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Online Obituaries

Online Obituaries

The yentas who check on an hourly basis may want to bookmark a new Web site: Launched in mid-October, is a different sort of lifecycles Web site — it lists the latest passings in the Jewish community worldwide, along with funeral and shiva information. Users can enter their ZIP code and sign up for free e-mail notifications, notifying them instantaneously about funeral arrangements and minyan times.

Woodmere, L.I., resident Joseph Melohn, the 21-year-old founder of, came up with the idea for the site several years ago when his rabbi, Abraham Gruber of Lawrence, L.I., died. Unfortunately, Melohn didn’t find out about the death until later that evening. Since Jews believe in preserving the dignity of the body and burying the dead as soon as possible, the funeral had already taken place.

“We all felt horrible for not going,” Melohn says. “If only we had instant notification, I’d have seen it on my PDA and taken a break to attend the funeral.”

But it wasn’t until his wife’s grandmother, Katherine Deutsch, died a little less than a year ago that he created the Web site. “We wanted a way to memorialize her forever, and keep her close, in cyberspace,” says Melohn.

He named the site, evoking the popular Jewish expression “You should live until 120,” which blesses the recipient with a long, healthy life akin to that of Moses, who died at age 120. Melohn then began signing up synagogues, temples and funeral homes, and publicizing through online ads.

The site fills a real need in the greater Jewish community, Melohn says, and unites people from all branches of Judaism. “Numerous people told me, ‘I thought of that idea, but I never did anything about it.’” receives an average of 400 visitors a day and more than 1,000 synagogues and temples send notifications to be posted on the site. It may soon replace traditional community “chain call” lists, at least when it comes to shiva announcements. “It’s definitely more efficient,” Melohn says. “And it doesn’t cost them anything.”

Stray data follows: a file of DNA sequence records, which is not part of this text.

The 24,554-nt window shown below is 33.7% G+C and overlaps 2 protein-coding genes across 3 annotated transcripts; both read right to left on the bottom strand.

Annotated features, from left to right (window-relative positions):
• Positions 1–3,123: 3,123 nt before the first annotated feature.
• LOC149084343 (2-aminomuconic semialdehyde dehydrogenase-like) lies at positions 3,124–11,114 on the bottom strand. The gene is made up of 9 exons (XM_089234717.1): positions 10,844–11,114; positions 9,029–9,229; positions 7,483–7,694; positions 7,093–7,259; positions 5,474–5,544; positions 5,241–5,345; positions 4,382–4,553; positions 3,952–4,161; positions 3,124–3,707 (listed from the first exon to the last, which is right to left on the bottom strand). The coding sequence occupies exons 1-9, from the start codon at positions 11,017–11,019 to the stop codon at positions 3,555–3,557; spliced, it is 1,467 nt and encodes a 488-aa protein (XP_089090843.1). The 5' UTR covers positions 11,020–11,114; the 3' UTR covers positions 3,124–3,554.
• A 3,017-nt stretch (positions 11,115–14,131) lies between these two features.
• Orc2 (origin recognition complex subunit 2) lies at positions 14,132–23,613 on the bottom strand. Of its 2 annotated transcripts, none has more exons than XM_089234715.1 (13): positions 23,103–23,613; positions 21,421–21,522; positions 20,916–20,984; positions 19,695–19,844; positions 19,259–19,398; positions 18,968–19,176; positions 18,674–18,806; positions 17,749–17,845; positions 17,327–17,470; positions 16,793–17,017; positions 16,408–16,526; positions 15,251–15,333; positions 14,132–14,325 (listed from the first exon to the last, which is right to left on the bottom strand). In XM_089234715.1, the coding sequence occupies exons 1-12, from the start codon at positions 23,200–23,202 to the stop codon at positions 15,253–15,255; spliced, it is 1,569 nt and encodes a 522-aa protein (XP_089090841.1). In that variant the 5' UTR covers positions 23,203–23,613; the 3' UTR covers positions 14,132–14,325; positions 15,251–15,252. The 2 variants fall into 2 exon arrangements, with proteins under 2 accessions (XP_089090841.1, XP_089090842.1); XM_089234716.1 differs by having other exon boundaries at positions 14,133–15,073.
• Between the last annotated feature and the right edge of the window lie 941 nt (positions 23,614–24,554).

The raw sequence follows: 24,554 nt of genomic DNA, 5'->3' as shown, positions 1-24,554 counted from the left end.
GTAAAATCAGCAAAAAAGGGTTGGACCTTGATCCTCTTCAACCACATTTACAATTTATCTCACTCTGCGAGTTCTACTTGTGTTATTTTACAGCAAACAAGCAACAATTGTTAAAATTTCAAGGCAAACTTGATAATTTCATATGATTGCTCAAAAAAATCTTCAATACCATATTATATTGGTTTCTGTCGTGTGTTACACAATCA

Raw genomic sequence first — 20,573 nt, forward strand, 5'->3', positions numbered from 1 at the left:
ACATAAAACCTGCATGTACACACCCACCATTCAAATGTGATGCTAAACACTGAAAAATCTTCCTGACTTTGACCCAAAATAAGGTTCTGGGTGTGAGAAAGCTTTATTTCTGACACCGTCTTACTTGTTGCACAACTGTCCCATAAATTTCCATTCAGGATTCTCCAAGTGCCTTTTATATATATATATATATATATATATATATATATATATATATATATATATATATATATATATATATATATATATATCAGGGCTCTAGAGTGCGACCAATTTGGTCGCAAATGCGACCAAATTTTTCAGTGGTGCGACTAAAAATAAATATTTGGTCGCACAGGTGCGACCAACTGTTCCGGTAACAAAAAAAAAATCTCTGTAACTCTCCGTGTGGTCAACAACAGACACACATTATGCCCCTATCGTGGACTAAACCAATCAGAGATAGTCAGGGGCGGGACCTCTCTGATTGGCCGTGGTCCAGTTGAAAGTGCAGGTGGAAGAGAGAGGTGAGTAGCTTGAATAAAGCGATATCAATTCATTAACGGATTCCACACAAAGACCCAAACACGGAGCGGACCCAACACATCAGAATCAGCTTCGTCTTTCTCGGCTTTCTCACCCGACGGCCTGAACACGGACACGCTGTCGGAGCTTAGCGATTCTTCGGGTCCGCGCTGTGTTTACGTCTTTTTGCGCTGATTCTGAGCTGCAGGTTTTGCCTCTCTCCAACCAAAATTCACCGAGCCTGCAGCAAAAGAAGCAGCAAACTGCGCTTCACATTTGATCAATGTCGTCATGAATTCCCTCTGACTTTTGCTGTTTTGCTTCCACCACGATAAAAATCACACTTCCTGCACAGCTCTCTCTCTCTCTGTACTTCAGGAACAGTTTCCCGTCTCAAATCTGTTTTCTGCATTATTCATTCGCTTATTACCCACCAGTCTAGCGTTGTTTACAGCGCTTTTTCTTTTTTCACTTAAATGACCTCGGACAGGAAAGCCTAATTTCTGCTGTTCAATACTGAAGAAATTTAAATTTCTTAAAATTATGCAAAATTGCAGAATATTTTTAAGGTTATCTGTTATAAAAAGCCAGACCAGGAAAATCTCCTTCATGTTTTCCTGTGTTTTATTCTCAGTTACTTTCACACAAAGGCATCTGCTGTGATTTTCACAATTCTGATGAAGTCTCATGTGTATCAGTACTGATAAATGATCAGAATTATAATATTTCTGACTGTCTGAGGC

In addition to instant notifications, allows users to send flowers or gift baskets to the family of the deceased. They can also order books about the laws of mourning through Artscroll and The site also provides a link to Chevrah Lomdei Mishnah, an organization that enables loved ones to sponsor the study of mishna or recitation of Kaddish to elevate the soul of the departed.

Family members and friends can also post obituaries memorializing the departed. “It’s almost like the New York Times,” Melohn says. And similar to OnlySimchas, users can sign a guestbook offering their condolences. Melohn is working on creating a program that would automatically e-mail the messages to the mourners.

Melohn bridles at the suggestion that is a “reverse OnlySimchas.” “Not to bash OnlySimchas, but it’s not a necessity. The fact that someone gets engaged or married is a beautiful thing. But if you miss someone’s funeral, there’s not much you can tell them. It’s a real chesed shel emes (a true kindness).”

While most people who find the site embrace the concept, Melohn has encountered a few cynics. “You’re making money off of death,” they say. But Melohn disagrees. “I’m really helping people and making a difficult time easier for the family of the deceased.”

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